Perhaps disable the function where the pilot can override the person entering the code to enter, and perhaps make the doors unlock automatically if the plane sustains 3 times the force of gravity?

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    6. Aleksandar of course the armored cockpit is worth it as long as there is always 2 crew inside. There will always be more crazy passengers (plain mental), terrorists ( I am referring here to anybody politically or religiously motivated) than unstable or suicidal pilots. So 2 crew+armored doors is a win win situation. Of course there is evidence after this and probably MH370 that armored cockpit is not such a great thing but with the introduction of 2 crew policy it will be ok. Has there been a single pax/terrorist/psycho who hijacked a plane or attempted to do it since 9/11. Terrorists gave up on planes and the number 1 reason is that they cant get into the cockpit due to those doors As a pilot how would you feel safer?

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    7. I am not sure that terrorists gave up on airplanes because of this rule ... Simple example, this night I was on 6 hour flight and during that time first officer had to go to toilette 3-4 times...it was very easy to predict when he will come back to the cockpit... If you would sit in business class, you can wait for FO to knock on the door + 15 more seconds then jump, pull him and get inside...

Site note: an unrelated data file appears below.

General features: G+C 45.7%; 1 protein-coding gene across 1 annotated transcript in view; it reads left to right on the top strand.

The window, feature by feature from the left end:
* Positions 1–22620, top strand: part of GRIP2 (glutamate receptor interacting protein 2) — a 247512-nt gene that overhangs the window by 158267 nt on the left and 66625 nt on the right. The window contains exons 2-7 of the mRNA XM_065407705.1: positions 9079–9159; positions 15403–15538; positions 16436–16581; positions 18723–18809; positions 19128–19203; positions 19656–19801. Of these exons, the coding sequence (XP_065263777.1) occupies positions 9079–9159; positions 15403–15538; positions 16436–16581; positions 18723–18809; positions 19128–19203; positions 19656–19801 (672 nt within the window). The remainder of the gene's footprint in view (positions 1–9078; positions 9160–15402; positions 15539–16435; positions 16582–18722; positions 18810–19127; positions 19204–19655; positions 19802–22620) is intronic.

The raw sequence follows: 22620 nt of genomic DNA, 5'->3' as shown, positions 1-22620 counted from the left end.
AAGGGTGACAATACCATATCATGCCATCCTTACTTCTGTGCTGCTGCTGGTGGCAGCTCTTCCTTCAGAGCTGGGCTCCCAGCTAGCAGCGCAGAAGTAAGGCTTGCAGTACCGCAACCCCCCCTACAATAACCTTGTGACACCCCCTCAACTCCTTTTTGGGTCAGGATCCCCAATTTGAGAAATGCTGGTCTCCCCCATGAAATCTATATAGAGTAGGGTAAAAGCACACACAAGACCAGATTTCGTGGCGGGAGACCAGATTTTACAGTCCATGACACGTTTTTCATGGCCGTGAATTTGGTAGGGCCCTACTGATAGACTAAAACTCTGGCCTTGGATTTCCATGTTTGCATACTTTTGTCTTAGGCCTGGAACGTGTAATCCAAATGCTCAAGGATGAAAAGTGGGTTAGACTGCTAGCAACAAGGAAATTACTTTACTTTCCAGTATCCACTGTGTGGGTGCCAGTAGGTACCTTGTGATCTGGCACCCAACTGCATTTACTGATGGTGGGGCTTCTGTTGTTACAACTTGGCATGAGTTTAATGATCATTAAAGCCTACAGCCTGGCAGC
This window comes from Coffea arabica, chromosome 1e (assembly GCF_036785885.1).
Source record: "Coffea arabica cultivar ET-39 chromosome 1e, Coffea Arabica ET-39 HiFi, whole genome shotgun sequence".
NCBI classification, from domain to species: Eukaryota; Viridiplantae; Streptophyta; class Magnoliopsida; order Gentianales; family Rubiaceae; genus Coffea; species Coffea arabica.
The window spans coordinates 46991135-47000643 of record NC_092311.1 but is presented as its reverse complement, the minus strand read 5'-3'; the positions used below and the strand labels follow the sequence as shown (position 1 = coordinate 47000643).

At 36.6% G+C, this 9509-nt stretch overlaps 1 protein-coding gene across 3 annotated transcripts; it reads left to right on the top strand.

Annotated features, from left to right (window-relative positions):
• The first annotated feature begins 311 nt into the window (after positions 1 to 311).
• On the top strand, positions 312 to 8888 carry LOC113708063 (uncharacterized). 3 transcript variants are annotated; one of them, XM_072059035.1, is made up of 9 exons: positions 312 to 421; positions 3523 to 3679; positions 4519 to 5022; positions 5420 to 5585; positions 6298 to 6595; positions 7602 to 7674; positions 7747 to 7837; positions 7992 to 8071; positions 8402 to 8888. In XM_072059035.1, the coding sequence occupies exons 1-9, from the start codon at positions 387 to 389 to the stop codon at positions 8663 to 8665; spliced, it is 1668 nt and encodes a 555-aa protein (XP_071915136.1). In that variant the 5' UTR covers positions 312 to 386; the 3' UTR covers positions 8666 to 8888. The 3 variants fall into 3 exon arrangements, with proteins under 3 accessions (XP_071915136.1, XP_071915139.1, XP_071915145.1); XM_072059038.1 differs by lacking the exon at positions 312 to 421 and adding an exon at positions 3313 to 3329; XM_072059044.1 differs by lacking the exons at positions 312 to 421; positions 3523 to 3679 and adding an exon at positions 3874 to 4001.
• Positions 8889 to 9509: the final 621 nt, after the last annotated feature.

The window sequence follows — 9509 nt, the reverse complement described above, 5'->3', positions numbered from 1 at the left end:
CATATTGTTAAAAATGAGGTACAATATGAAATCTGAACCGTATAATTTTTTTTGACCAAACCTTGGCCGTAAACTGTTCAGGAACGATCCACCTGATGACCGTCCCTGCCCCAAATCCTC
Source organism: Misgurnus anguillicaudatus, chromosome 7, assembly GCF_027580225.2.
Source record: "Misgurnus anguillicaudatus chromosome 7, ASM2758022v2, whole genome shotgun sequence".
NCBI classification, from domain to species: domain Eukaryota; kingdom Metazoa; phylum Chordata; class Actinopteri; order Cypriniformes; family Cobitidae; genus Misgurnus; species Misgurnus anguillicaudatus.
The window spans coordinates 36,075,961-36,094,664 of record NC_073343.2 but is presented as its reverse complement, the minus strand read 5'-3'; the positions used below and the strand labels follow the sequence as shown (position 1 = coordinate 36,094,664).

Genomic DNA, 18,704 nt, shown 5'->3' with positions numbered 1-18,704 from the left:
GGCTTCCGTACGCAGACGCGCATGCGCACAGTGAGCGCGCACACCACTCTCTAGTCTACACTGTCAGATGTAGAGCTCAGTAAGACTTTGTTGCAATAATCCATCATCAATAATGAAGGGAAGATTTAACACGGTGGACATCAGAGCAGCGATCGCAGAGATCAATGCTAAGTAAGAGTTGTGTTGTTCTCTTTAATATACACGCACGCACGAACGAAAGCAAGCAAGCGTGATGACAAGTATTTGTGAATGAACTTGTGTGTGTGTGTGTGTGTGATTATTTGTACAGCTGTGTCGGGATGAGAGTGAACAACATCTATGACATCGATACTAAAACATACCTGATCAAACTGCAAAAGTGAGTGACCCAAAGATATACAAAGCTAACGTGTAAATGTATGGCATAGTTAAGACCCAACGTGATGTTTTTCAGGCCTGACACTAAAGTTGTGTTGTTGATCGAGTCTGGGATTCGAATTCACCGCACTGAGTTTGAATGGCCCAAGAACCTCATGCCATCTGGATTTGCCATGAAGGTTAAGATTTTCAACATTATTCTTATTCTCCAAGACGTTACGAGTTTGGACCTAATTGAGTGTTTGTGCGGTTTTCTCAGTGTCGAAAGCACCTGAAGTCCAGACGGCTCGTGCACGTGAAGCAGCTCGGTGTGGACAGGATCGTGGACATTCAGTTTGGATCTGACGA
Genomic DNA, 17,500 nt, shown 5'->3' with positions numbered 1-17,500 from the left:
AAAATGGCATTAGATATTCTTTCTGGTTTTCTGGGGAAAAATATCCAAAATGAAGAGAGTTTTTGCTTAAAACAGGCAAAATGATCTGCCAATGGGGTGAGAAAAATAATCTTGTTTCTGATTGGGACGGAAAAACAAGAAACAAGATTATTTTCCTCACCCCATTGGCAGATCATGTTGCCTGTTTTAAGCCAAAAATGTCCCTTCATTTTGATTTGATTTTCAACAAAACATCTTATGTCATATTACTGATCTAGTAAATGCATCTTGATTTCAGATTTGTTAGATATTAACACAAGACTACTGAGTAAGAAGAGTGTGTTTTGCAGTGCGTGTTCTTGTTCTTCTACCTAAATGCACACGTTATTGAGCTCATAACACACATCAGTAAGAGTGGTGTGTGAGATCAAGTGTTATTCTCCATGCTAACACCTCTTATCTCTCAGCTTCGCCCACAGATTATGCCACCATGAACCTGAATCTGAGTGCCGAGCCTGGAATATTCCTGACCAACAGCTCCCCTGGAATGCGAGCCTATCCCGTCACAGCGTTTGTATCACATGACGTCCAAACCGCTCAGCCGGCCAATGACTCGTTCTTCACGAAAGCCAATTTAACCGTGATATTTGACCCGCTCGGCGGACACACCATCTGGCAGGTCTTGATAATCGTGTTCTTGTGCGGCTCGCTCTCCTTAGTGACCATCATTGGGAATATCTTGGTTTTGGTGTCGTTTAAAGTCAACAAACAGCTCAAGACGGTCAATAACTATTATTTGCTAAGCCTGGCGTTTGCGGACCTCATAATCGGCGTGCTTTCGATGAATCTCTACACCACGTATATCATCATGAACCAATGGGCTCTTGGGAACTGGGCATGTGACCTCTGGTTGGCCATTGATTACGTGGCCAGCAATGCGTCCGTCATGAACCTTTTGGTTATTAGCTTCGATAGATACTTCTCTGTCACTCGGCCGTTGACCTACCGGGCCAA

Really does not look as bigger issue ... now if you take that in 5-10 hour flights they need to get out at least once ... it is not that hard to plan.

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    8. so what is your proposal/solution Pera Kojot? Put back the "toilet door" instead of the armored ones? Maybe my statement was a bit vague and yes with a good plan they for sure could get into the cockpit but generally speaking its better to have armored doors since there are no disadvantages now with the 2 crew policy.

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    9. My point is that these armored doors didn't made any difference in having less hijacking, because you can pass those door with planning. Of course, we all assume that serious hijackers would do some planning. :)

      In case of doors they overdid it, and now they should relax it a bit ...so you should be able to open the door with master code.

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  3. What a disturbing and selfish accident but I still don't get how anything could have changed if say a stewardess was in the cockpit at the time. I highly doubt she would be able to stop his crazy intentions.

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    1. Her first priority would've been unlocking the door for the pilot rather than trying to stop the co-pilot.